• Evidence of unauthorized access to heating, ventilation, and air-conditioning (HVAC) areas of a school; indications of unusual substances near air intakes
  • Suspicious packages and/or letters received by mail that might contain explosives or chemical/biological/ radiological agents.

Indicators of potential surveillance by terrorists include:

  • Persons using or carrying video/camera/observation equipment in or near the school over an extended period
  • Persons parking, standing, or loitering in the same area over a multiple-day period with no reasonable explanation
  • Persons questioning school employees off-site about practices pertaining to the school and its operations
  • Persons discovered with school maps, photos, or diagrams with key components or sensitive areas highlighted
  • Suspicious personal e-mail, telephone, fax, or postal mail requests for information about the school or its operations
  • A noted pattern of false alarms requiring a response by law enforcement or emergency services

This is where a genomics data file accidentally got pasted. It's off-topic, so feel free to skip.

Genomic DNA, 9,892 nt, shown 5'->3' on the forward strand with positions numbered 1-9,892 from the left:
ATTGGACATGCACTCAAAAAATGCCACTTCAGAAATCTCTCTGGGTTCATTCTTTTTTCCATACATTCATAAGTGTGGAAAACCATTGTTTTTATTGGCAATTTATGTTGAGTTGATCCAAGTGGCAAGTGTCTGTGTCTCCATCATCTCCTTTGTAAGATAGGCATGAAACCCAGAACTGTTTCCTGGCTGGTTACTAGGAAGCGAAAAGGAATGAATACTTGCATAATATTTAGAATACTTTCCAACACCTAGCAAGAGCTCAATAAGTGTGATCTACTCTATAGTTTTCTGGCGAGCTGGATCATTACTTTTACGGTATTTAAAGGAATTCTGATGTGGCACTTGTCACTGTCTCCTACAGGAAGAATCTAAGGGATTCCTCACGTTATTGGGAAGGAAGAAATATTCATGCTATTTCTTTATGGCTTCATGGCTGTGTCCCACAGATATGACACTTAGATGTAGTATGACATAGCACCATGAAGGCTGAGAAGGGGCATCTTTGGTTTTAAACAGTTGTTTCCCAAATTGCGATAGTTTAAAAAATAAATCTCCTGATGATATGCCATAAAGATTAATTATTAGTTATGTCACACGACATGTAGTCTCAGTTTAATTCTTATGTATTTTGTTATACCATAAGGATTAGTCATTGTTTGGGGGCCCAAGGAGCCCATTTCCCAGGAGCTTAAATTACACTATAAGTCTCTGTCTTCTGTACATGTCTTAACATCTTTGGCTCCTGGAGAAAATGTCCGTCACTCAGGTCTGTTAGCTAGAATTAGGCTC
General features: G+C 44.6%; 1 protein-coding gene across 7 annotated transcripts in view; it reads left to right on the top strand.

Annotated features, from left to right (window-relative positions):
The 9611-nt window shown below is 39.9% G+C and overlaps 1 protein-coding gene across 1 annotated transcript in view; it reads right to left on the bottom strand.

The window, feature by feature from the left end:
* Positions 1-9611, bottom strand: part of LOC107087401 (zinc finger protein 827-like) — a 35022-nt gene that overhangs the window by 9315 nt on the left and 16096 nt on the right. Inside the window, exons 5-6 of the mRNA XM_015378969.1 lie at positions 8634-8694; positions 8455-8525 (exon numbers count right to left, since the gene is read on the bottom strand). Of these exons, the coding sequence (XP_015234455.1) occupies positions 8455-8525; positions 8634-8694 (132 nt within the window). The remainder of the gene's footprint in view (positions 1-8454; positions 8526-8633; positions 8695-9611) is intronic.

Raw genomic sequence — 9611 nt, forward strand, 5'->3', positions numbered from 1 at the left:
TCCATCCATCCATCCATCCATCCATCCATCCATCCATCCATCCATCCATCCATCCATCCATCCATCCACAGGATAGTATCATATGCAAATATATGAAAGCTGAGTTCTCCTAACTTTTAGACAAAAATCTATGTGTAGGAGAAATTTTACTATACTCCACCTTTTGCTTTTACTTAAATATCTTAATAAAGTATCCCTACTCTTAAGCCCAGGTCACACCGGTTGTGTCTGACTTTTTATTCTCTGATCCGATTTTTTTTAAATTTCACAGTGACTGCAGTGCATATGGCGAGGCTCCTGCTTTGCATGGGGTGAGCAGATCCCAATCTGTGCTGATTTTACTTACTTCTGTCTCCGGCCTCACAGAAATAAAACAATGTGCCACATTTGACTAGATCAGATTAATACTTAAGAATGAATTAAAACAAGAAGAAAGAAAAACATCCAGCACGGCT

• Threats by telephone, mail, or e-mail and/or increase in reports of threats from known reliable sources

Common Vulnerabilities

The following are key common vulnerabilities of elementary and secondary schools:

  • Relatively open access to school grounds and buildings
  • Limited or no vehicle access controls
  • Large concentrations of students gathering in open areas outside school buildings on a regular and readily observable schedule
  • Proximity of schools and neighboring facilities, especially in urban areas
  • Limited or no inspection of students’ personal articles, particularly in lower-crime areas
  • Limited security on school buses